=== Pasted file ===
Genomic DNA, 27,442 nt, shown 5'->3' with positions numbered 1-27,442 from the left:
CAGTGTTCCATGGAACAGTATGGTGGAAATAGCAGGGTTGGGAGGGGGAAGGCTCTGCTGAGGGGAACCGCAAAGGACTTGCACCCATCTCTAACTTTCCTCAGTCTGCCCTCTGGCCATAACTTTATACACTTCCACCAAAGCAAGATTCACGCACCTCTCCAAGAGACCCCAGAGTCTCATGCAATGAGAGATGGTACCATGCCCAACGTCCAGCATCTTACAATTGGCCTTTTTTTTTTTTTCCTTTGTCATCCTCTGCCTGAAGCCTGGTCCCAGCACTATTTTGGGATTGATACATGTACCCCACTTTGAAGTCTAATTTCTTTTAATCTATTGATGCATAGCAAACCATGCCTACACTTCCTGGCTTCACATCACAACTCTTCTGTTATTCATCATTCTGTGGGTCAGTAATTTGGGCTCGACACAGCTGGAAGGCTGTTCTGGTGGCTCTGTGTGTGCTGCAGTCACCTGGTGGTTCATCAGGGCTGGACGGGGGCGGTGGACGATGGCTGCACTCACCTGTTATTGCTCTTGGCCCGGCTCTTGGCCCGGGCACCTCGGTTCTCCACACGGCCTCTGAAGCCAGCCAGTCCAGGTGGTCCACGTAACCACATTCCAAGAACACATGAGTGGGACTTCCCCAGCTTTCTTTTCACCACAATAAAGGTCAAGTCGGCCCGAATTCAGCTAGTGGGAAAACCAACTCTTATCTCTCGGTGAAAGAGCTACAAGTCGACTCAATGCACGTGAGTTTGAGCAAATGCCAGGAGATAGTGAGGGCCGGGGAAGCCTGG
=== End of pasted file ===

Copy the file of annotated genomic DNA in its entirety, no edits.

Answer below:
Genomic DNA, 27,442 nt, shown 5'->3' with positions numbered 1-27,442 from the left:
CAGTGTTCCATGGAACAGTATGGTGGAAATAGCAGGGTTGGGAGGGGGAAGGCTCTGCTGAGGGGAACCGCAAAGGACTTGCACCCATCTCTAACTTTCCTCAGTCTGCCCTCTGGCCATAACTTTATACACTTCCACCAAAGCAAGATTCACGCACCTCTCCAAGAGACCCCAGAGTCTCATGCAATGAGAGATGGTACCATGCCCAACGTCCAGCATCTTACAATTGGCCTTTTTTTTTTTTTCCTTTGTCATCCTCTGCCTGAAGCCTGGTCCCAGCACTATTTTGGGATTGATACATGTACCCCACTTTGAAGTCTAATTTCTTTTAATCTATTGATGCATAGCAAACCATGCCTACACTTCCTGGCTTCACATCACAACTCTTCTGTTATTCATCATTCTGTGGGTCAGTAATTTGGGCTCGACACAGCTGGAAGGCTGTTCTGGTGGCTCTGTGTGTGCTGCAGTCACCTGGTGGTTCATCAGGGCTGGACGGGGGCGGTGGACGATGGCTGCACTCACCTGTTATTGCTCTTGGCCCGGCTCTTGGCCCGGGCACCTCGGTTCTCCACACGGCCTCTGAAGCCAGCCAGTCCAGGTGGTCCACGTAACCACATTCCAAGAACACATGAGTGGGACTTCCCCAGCTTTCTTTTCACCACAATAAAGGTCAAGTCGGCCCGAATTCAGCTAGTGGGAAAACCAACTCTTATCTCTCGGTGAAAGAGCTACAAGTCGACTCAATGCACGTGAGTTTGAGCAAATGCCAGGAGATAGTGAGGGCCGGGGAAGCCTGG